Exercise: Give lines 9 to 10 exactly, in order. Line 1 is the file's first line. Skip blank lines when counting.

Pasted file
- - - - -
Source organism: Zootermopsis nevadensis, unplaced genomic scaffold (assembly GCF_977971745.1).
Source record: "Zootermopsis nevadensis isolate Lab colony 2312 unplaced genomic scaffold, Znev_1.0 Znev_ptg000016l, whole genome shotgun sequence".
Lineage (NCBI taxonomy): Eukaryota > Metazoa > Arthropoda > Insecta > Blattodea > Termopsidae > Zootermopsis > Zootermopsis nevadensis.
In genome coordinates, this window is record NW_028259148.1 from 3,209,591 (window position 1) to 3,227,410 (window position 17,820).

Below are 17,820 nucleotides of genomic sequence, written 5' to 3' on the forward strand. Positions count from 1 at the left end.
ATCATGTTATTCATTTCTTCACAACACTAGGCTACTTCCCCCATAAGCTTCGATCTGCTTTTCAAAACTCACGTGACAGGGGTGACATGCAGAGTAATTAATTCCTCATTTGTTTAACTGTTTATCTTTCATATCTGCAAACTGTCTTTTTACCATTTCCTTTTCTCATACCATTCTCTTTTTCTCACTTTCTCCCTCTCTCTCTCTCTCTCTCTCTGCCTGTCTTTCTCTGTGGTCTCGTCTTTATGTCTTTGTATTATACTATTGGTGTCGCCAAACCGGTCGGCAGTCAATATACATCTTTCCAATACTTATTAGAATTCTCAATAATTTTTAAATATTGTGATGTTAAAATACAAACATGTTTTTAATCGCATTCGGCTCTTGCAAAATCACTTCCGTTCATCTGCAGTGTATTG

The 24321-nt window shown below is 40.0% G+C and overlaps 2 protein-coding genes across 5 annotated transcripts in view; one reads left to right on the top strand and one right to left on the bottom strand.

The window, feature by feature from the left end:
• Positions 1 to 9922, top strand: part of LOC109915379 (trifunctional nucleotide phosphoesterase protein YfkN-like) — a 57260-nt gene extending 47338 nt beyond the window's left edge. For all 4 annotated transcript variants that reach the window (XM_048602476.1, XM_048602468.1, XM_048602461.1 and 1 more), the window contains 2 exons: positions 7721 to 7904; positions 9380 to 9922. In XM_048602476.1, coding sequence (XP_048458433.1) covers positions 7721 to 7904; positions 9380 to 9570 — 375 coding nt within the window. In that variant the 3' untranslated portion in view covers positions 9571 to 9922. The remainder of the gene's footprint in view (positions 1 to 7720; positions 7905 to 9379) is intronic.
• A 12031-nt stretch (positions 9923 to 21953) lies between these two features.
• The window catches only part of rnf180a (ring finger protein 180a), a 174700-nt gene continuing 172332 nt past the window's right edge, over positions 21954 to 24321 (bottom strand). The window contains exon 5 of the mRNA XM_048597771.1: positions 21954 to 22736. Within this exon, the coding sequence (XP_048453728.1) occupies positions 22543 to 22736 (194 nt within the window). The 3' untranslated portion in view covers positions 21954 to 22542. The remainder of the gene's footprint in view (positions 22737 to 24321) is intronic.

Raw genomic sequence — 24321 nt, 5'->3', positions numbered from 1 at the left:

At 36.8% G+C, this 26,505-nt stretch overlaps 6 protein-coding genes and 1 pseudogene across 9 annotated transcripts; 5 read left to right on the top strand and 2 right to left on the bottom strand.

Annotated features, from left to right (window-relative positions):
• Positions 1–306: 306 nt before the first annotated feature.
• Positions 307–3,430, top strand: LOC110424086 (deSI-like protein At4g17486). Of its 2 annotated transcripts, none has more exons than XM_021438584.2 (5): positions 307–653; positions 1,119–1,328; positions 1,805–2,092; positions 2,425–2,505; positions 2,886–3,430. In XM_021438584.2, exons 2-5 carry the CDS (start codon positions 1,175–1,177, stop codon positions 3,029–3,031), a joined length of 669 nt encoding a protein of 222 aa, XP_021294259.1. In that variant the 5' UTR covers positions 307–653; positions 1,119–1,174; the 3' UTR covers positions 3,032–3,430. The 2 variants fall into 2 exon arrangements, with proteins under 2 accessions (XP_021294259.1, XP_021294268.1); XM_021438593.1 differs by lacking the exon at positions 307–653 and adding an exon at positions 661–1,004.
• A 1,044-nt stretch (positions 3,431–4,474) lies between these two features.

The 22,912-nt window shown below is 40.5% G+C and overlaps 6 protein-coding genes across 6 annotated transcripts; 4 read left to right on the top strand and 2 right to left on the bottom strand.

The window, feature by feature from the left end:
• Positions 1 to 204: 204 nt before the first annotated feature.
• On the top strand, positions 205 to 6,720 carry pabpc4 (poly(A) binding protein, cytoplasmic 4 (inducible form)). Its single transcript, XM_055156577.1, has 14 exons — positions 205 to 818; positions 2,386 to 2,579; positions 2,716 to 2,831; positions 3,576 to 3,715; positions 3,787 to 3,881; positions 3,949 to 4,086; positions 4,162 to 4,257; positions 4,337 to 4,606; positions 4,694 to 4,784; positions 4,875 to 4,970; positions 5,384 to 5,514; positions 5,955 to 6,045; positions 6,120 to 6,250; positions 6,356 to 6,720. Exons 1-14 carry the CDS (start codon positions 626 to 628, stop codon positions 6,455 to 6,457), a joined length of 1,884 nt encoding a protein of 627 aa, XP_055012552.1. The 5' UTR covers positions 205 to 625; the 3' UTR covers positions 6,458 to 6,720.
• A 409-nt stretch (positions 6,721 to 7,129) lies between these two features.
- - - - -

• Positions 1 to 9922, top strand: part of LOC109915379 (trifunctional nucleotide phosphoesterase protein YfkN-like) — a 57260-nt gene extending 47338 nt beyond the window's left edge. For all 4 annotated transcript variants that reach the window (XM_048602476.1, XM_048602468.1, XM_048602461.1 and 1 more), the window contains 2 exons: positions 7721 to 7904; positions 9380 to 9922. In XM_048602476.1, coding sequence (XP_048458433.1) covers positions 7721 to 7904; positions 9380 to 9570 — 375 coding nt within the window. In that variant the 3' untranslated portion in view covers positions 9571 to 9922. The remainder of the gene's footprint in view (positions 1 to 7720; positions 7905 to 9379) is intronic.
• A 12031-nt stretch (positions 9923 to 21953) lies between these two features.